Women entrepreneurs at the Decentralized Renewable Energy Workshop in Abuja

Women entrepreneurs at the Decentralized Renewable Energy Workshop in Abuja

“If I have 24 women as entrepreneurs using solar technology, I can earn double my earnings and double my business… I am considering becoming a distributor”, advised one of the attendees of last week’s ‘Economic Empowerment of Women through Decentralized Renewable Energy’ workshop held in Abuja. The workshop was organized by Power for All in partnership with the Nigerian Women Trust Fund—a gender empowerment and political advocacy group—in order to engage more women in catalyzing local distributed renewable energy markets, drive female economic empowerment, and enable women’s voices to be heard in the energy access debate.

The event brought together 45 women market women leaders and traders from across the country, as well as representatives of the Rural Electrification Agency and  gender rights and empowerment leaders. Presentations from Power for All partners, SOSAI Renewables, Consistent Energy, and Solar Sister enabled the entrepreneurs to learn about decentralized renewable energy (DRE)—including solar lanterns and solar home systems—before they joined discussions around energy and gender-based political advocacy, and the role of female entrepreneurship in energy access.

The workshop built interest from the female leaders in bringing decentralized energy solutions back to their communities, and improving their own businesses operations through DRE. One attendee explained: “as a trader, [distributed renewables] make plenty of economic sense, and for me it is how much more I can save or put in my pocket. The amount I spend on diesel is too much”, while another was keen to spread awareness of DRE, advising: “I never imagined I could grow my business and empower other women using sunlight energy, and it is almost free.”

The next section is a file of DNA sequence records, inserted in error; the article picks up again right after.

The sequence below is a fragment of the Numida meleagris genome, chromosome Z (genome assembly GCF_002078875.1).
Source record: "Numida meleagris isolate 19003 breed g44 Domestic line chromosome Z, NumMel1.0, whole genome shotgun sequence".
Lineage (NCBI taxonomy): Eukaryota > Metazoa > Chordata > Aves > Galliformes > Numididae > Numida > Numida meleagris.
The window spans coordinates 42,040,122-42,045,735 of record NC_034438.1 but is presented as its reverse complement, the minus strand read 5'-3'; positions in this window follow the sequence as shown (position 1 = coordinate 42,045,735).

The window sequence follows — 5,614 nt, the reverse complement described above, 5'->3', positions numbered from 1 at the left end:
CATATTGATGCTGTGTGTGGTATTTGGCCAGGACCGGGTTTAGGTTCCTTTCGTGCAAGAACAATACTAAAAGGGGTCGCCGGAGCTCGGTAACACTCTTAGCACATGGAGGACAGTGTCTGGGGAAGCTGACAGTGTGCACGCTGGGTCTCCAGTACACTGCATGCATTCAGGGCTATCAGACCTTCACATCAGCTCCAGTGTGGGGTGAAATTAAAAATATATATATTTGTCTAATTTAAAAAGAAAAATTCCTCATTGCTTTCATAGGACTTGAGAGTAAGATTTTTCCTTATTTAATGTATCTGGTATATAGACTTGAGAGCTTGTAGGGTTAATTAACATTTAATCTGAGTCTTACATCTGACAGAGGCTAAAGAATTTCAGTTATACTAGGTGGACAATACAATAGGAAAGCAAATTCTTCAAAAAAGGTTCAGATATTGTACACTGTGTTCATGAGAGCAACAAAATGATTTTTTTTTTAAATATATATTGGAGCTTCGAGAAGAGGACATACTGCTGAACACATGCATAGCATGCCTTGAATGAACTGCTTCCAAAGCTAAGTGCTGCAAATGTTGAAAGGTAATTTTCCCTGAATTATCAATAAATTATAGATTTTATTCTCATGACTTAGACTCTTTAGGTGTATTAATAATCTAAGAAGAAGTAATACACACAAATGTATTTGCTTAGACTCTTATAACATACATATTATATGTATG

The event laid the foundations for further engagement with women across the country, encouraged the female leaders and traders to take an active role in educating their peers around decentralized technologies, and led to a call for information on DRE to be shared with new audiences. Attendees were keen to remain involved, advising: “We want more of these trainings but also to get people that can do the trainings in local languages so that our women in the local area markets can benefit… we can spread the message but we will need help with materials and trainings.”

We look forward to working further with our partners, and these inspiring women, to drive energy access in Nigeria. Our thanks once again to all those whose important contributions helped to make the workshop a success.